Ion ‘Traffic Jams’ Are to Blame for Inefficient Batteries

A newly-discovered phenomenon that explains why batteries lose efficiency has paved the way for better battery architectures and materials in the future.

4 Min Read
Ion ‘Traffic Jams’ Are to Blame for Inefficient Batteries

Research led by a chemist at Texas A&M University has unlocked a key reason why batteries are less efficient than they could be, opening to the door to new designs and materials that could create better energy storage and performance in the future.

Sarbajit Banerjee, an affiliated faculty member in the Department of Materials Science and Engineering at Texas A&M, led an international team that’s observed a "traffic jam" of ions that slows down the charging and discharging process of electrodes, representing one of the biggest reasons why lithium-ion batteries lose efficiency. By identifying and examining this slowdown in ions, researchers can figure out how to mitigate the problem and make future batteries more efficient, he said.

“Understanding what goes wrong allows us to think about how to make it right,” Banerjee told Design News in an interview. “I am hoping this will inspire research into discovering new materials and architectures.” He and the team published a paper on their findings in the journal Nature Communications.

Research led by chemist Sarbajit Banerjee at Texas A&M University has unlocked a key reason why batteries are less efficient than they could be—a traffic jam of ions that slow down the charging and discharging process. Their work opens the door to new designs and materials that could create better energy storage and performance in the future.
(Source: Texas A&M University)

Lithium-ion batteries work in what’s called a rocking-chair model, with the discharging and charging process similar to the back-and-forth motion of the chair. As the chair rocks one way, using stored energy, lithium ions move out of one electrode through the electrolyte and into the other electrode. As the chair rocks the other way—which is when the battery charges—the reverse happens, emptying the second electrode of lithium ions.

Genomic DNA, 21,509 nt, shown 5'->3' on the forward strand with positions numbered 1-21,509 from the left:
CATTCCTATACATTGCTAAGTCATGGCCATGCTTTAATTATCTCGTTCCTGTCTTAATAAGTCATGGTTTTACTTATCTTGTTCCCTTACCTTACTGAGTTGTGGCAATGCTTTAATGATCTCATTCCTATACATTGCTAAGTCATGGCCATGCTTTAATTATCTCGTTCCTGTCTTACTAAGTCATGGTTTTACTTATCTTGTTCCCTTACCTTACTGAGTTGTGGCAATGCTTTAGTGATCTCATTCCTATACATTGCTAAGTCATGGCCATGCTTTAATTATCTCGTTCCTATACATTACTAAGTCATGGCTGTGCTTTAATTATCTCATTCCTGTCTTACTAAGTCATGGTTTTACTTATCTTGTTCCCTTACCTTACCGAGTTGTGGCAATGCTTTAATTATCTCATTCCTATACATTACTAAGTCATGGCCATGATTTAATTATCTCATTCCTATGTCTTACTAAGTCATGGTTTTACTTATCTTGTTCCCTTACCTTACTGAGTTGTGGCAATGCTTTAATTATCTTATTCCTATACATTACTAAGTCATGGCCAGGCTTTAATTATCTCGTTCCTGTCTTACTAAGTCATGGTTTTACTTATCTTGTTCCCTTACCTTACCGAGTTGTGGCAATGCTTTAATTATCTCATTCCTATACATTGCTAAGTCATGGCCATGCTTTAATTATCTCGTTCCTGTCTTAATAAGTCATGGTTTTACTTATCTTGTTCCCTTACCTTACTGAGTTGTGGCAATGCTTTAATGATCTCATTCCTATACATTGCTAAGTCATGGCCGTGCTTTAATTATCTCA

Banerjee and his team—which included collaborators from the Lawrence Berkeley National Laboratory, Binghamton University and the National Institute of Standards and Technology—used one of the world's most powerful soft X-ray microscopes, the Scanning Transmission X-ray Microscope (STXM) at the Canadian Light Source, to image a traffic jam of lithium ions chemically driven through the nanowire-based channels of a simulated battery. This allowed them to observe what happens when these jams occur to figure out ways to solve the problem.

“One of the most frustrating things about cathode materials is that we never seem to be able to obtain the full capacities one would expect from theoretical predictions,” he explained. “Our study shows that one of the reasons for this is that even within individual particles, lithium ions form specific bands and they are not readily able to equalize or equilibrate across the entire particle. In other words, we have directly observed a bottleneck to movement of the lithium ions.”


The bottleneck appears to originate from the fact that charge gets trapped in “puddles” along the framework, Banerjee said. “In analogy to the flow of water, only when the puddles link up, can electrons flow through the entire particle,” he said. “For an effective battery, we need to move them quickly across large distances without ‘logjams.’ Bottlenecks such as seen here prevent the entire capacity of the battery from being used and also slow down the charging/discharging process.”

Banerjee said there are two ways researchers can solve this problem in batteries, either using architectures such that charge does not have to travel large distances or by coming up with entirely different materials that allow the charge to traverse faster. The team has already “identified some incredibly promising new materials” and will soon make these findings public, he added.

Elizabeth Montalbano is a freelance writer who has written about technology and culture for more than 15 years. She has lived and worked as a professional journalist in Phoenix, San Francisco and New York City. In her free time she enjoys surfing, traveling, music, yoga and cooking. She currently resides in a village on the southwest coast of Portugal.

About the Author(s)

Elizabeth Montalbano

Elizabeth Montalbano has been a professional journalist covering the telecommunications, technology and business sectors since 1998. Prior to her work at Design News, she has previously written news, features and opinion articles for Phone+, CRN (now ChannelWeb), the IDG News Service, Informationweek and CNNMoney, among other publications. Born and raised in Philadelphia, she also has lived and worked in Phoenix, Arizona; San Francisco and New York City. She currently resides in Lagos, Portugal. Montalbano has a bachelor's degree in English/Communications from De Sales University and a master's degree from Arizona State University in creative writing.

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